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Topic: short orchestral piece

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  1. #1

    short orchestral piece

    This is my first serious try at writing something that uses traditional orchestral instruments. I am still experimenting with this process (instrument distribution, instrument blend, etc.) This became a lot more challenging for me than I expected. I would REALLY like to have some critique on this. Any and all criticism is welcome (as long as you don't tell me that I my nose is too big!). Please give a listen and comment. Thanks. Jay

    All instruments are GPO and COMB. As usual, for me, the strings sound weak.

    www.jesse.us.com/orch.mp3

  2. #2

    Re: short orchestral piece

    Hi Jay,

    I think musically this is going somewhere. Sounds like it's on it's way to being a very nice piece. I had no idea you didn't write for orchestra yet. If you don't have a score, it's not always easy to hear any real issues. Something does stand out though - it's very 'block chord' sounding to me. Chord steps up and down, a lot of parallel movement and unsions going on (I think).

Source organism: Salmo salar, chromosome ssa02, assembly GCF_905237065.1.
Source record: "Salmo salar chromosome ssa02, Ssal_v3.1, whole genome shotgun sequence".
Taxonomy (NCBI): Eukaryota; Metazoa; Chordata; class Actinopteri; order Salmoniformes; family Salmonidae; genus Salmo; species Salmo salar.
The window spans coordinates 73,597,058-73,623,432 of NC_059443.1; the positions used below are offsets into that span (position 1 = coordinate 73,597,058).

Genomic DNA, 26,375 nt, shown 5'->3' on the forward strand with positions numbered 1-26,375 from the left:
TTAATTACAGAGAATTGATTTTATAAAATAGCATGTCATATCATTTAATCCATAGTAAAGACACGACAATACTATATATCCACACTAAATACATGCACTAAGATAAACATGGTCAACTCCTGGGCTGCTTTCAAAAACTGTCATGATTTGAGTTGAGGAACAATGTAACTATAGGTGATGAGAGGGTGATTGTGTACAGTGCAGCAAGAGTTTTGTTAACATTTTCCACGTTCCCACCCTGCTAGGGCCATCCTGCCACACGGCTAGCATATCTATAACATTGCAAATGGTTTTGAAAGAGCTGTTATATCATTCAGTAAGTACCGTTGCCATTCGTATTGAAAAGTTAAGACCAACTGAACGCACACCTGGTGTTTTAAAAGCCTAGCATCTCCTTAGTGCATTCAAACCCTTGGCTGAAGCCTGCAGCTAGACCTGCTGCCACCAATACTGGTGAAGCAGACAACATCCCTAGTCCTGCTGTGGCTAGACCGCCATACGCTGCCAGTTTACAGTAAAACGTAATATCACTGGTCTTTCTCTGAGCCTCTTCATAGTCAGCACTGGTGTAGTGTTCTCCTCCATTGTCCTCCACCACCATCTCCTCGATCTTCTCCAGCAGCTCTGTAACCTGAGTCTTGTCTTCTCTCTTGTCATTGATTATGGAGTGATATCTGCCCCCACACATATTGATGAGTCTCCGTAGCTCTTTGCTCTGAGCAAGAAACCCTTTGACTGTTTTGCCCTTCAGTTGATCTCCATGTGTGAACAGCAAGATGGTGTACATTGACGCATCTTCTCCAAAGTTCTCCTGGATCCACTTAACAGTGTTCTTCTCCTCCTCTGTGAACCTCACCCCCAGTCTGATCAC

Needs more movement within the chords, a step off the chord triad, little flourish, and I would say less unsions - I think there are too many instruments throwing their weight into each beat. Think which instrument should be leading and build subtlety around it.

    A good exercise if you're willing to give it a go - using the bass, cello, violas, have them play chords. Note you wont always need the '5th' of the chord in the strings. Create a melody in violins and double it with violins 2. Use the horns to play full chords - which will counter any lack of a chord sound in the strings, 3 or 4 notes per chord for horns. Double the cellos with the bassoon. Clarinets with the violins melody. Halfway through, switch the melody to the cellos, doubled with bassoon AND horns. use everything else to keep the chords.
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  3. #3

    Re: short orchestral piece

    Hey Graham! This is great advice. I have printed off your reply and saved it for reference. I am definitely going to use your exercise suggestion for practicing. I do have one question about your statement "Needs more movement within the chords, a step off the chord triad". I am not exactly sure what you mean by this.

    I had asked you in a prior post if you could compare cinematic strings version 1.5 and 2. I am curious to know if the version 2 is good improvement over version 1.5.

    Anyway, I very much appreciate your input here. It will be very useful. Thanks. Jay

  4. #4

    Re: short orchestral piece

    Hi Jay,